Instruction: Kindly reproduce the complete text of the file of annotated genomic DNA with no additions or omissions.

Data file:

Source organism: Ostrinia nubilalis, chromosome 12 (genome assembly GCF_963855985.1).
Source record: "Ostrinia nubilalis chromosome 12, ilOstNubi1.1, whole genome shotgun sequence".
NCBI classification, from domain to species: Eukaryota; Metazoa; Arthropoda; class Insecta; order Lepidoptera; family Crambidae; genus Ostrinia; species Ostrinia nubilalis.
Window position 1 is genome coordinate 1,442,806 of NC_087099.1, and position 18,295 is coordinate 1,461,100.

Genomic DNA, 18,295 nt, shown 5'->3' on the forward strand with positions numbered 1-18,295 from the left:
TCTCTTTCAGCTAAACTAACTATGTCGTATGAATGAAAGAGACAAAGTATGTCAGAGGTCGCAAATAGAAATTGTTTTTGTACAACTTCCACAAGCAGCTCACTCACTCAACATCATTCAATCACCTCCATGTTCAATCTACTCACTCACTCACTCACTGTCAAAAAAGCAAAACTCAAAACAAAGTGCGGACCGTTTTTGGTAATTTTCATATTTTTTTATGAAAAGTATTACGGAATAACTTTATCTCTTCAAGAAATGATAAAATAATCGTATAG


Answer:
Source organism: Ostrinia nubilalis, chromosome 12 (genome assembly GCF_963855985.1).
Source record: "Ostrinia nubilalis chromosome 12, ilOstNubi1.1, whole genome shotgun sequence".
NCBI classification, from domain to species: Eukaryota; Metazoa; Arthropoda; class Insecta; order Lepidoptera; family Crambidae; genus Ostrinia; species Ostrinia nubilalis.
Window position 1 is genome coordinate 1,442,806 of NC_087099.1, and position 18,295 is coordinate 1,461,100.

Genomic DNA, 18,295 nt, shown 5'->3' on the forward strand with positions numbered 1-18,295 from the left:
TCTCTTTCAGCTAAACTAACTATGTCGTATGAATGAAAGAGACAAAGTATGTCAGAGGTCGCAAATAGAAATTGTTTTTGTACAACTTCCACAAGCAGCTCACTCACTCAACATCATTCAATCACCTCCATGTTCAATCTACTCACTCACTCACTCACTGTCAAAAAAGCAAAACTCAAAACAAAGTGCGGACCGTTTTTGGTAATTTTCATATTTTTTTATGAAAAGTATTACGGAATAACTTTATCTCTTCAAGAAATGATAAAATAATCGTATAG